Colin Firth is having a pretty good year. First he won an Oscar for the King’s Speech, and now he also has a paper out in Current Biology!
When guest editing Radio 4’s Today programme in December, he suggested that it could be interesting to investigate whether there were any differences in brain structures between people who lean toward the left or right of the political spectrum.
Geraint Rees of UCL ran the ensuing study, scanning the brains of 90 people to find associations between brain properties and self-reported political preference. Previous studies had found that certain characteristics matched to either liberal thinkers or more conservative minds. People who identify as politically left-leaning are more likely to prefer change, and that has been shown to correlate with increased neural activity in the anterior cingulate cortex. But Firth asked whether the brains actually looked different, and Rees now showed that indeed the progressive voters also had an increased anterior cingulate cortex compared to more conservative voters.
And how do you recognise the brain of a conservative? They have enlarged grey matter in the right amygdala, associated with an increased fear response, which is in line with previous work that showed that right-leaning voters have increased sensitivity to threatening facial expressions.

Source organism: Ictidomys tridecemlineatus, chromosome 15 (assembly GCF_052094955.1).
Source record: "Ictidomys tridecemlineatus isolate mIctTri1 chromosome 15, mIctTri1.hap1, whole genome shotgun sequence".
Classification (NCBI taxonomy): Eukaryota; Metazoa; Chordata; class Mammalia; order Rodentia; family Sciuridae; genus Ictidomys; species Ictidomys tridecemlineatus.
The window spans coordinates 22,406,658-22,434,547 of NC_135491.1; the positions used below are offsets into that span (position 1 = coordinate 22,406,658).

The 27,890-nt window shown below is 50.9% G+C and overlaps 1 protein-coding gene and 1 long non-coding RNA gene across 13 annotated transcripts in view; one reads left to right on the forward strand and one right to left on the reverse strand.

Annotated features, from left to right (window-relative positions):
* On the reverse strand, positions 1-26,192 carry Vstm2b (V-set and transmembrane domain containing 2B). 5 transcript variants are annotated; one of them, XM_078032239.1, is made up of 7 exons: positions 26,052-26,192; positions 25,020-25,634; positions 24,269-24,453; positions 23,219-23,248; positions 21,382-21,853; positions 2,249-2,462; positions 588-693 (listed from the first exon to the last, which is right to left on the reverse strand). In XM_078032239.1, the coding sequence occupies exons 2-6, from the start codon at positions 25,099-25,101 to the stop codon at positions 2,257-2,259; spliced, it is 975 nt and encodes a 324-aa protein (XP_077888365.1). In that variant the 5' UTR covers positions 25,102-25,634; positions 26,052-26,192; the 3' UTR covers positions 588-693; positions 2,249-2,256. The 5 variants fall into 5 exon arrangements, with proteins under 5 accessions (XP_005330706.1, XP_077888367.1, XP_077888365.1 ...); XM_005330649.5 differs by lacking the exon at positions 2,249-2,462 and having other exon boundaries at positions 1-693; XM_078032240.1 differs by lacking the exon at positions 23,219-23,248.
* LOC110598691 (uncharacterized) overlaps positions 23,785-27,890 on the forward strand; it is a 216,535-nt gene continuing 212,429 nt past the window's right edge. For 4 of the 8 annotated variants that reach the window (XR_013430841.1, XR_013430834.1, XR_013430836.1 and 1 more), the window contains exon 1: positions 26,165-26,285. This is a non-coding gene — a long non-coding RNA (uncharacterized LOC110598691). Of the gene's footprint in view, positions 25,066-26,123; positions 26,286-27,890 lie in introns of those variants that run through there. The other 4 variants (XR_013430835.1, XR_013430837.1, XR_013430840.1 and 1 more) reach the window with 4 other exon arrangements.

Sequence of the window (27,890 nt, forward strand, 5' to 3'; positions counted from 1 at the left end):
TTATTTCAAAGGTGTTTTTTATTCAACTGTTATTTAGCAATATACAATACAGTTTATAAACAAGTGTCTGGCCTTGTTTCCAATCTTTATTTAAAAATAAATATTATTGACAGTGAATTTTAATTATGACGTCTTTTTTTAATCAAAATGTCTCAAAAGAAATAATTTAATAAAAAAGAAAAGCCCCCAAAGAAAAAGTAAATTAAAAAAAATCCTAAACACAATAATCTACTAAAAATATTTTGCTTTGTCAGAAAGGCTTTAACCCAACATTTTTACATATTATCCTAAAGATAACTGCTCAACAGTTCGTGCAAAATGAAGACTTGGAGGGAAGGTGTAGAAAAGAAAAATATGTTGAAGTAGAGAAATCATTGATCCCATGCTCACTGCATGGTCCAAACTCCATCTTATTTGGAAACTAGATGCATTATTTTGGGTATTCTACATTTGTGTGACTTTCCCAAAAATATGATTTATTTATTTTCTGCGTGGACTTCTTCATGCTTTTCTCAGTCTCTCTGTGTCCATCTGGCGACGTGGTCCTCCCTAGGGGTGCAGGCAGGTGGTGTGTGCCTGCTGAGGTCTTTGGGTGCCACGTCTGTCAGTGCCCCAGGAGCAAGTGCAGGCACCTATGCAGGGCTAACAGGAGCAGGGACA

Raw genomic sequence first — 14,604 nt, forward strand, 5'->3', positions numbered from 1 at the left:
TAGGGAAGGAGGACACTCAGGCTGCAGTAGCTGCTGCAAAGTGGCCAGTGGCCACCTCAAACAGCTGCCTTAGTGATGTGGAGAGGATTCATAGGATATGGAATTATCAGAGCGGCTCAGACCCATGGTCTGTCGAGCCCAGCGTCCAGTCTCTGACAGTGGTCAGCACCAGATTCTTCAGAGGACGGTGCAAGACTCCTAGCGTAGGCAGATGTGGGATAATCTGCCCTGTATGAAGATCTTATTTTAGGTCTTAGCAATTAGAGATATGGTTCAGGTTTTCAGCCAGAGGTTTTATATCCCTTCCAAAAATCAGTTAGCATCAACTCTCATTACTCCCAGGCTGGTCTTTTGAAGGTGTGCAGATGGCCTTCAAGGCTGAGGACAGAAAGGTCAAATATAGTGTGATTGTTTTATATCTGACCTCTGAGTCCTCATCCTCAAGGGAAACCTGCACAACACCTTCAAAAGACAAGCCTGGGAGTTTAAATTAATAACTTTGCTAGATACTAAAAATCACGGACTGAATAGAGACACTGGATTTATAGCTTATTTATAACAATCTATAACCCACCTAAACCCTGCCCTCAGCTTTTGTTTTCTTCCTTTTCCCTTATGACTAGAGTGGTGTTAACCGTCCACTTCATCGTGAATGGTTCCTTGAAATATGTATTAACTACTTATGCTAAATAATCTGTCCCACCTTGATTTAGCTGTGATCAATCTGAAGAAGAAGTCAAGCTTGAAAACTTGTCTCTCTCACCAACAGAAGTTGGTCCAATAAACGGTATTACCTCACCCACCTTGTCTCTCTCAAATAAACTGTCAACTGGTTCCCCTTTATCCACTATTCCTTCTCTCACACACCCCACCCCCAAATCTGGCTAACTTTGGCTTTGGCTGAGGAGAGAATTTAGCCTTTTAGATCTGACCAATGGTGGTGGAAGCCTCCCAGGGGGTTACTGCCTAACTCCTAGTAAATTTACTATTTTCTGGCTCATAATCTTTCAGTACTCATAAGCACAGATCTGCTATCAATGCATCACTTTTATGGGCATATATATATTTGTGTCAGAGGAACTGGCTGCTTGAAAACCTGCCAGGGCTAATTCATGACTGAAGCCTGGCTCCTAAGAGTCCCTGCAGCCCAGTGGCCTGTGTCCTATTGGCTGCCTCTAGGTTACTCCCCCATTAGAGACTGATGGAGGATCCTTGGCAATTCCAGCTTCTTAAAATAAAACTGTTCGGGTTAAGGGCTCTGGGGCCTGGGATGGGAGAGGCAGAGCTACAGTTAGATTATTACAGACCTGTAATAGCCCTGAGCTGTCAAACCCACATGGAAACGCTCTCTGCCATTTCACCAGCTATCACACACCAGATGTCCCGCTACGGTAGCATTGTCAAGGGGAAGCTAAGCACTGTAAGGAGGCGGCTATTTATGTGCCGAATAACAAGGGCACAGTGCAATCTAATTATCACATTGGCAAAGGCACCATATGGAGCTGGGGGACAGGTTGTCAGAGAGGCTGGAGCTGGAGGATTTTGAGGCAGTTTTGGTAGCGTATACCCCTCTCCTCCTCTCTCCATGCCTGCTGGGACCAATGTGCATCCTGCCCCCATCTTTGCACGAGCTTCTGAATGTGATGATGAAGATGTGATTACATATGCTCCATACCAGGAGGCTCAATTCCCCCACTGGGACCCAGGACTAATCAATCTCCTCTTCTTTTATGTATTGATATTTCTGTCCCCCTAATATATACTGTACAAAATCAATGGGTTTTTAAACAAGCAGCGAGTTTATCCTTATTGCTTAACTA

Huh. So do our brains predetermine who we vote for in the next election, and if so, why not get us all a brain scan instead of making us line up at the polling station? It’s not that simple. Or, to quote the paper:
“Although these results suggest a link between political attitudes and brain structure, it is important to note that the neural processes implicated are likely to react to complex processes of the formation of political attitudes rather than a direct representation of political opinions per se. The conceptualizing and reasoning associated with the expression of political opinions is not necessarily limited to structures or functions of the
regions we identified but will require the involvement of more widespread brain regions implicated in abstract thoughts and reasoning”